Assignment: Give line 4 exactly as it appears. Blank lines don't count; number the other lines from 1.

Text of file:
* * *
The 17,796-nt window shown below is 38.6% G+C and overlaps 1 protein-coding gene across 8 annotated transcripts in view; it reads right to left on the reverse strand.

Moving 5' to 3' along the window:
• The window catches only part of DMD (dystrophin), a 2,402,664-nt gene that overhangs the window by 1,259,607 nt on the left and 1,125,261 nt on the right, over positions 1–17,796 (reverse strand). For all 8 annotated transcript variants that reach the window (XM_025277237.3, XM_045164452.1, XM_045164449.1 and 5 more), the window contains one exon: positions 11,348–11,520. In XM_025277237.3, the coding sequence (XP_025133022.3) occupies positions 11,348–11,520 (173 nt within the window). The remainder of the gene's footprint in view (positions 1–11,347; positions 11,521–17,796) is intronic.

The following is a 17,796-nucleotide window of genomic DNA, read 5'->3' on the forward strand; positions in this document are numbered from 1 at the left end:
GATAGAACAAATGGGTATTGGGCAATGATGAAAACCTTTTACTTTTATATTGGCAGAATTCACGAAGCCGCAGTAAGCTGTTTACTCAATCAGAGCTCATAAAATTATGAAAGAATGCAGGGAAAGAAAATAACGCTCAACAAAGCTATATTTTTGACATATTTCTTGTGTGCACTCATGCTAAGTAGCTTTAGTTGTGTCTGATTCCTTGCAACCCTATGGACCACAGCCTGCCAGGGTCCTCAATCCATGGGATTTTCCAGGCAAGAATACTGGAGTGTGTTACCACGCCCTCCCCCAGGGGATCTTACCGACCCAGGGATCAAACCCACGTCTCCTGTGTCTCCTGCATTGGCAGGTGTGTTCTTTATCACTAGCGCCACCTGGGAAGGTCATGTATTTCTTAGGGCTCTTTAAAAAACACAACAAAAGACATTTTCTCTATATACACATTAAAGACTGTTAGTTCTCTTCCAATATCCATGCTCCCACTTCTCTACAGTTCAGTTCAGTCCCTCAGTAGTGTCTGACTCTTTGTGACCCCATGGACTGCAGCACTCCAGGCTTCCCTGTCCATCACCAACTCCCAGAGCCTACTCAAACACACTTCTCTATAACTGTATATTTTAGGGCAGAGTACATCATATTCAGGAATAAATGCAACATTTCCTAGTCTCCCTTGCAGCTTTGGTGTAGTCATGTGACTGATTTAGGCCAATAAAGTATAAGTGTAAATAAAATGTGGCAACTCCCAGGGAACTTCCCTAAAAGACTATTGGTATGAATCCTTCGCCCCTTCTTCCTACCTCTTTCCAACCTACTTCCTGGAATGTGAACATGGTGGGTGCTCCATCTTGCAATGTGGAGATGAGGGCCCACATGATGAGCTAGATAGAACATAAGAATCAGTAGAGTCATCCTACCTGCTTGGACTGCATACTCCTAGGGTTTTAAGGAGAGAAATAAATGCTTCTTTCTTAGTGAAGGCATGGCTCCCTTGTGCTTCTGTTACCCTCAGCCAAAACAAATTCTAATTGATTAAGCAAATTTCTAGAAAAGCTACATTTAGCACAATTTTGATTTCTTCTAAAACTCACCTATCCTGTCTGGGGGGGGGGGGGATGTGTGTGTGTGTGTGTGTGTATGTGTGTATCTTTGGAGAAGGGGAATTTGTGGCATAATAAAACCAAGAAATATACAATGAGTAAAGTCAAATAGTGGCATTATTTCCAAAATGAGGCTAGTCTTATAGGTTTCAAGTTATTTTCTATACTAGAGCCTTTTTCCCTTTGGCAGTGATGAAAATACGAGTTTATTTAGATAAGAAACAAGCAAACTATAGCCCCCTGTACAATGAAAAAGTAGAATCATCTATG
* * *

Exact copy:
The following is a 17,796-nucleotide window of genomic DNA, read 5'->3' on the forward strand; positions in this document are numbered from 1 at the left end: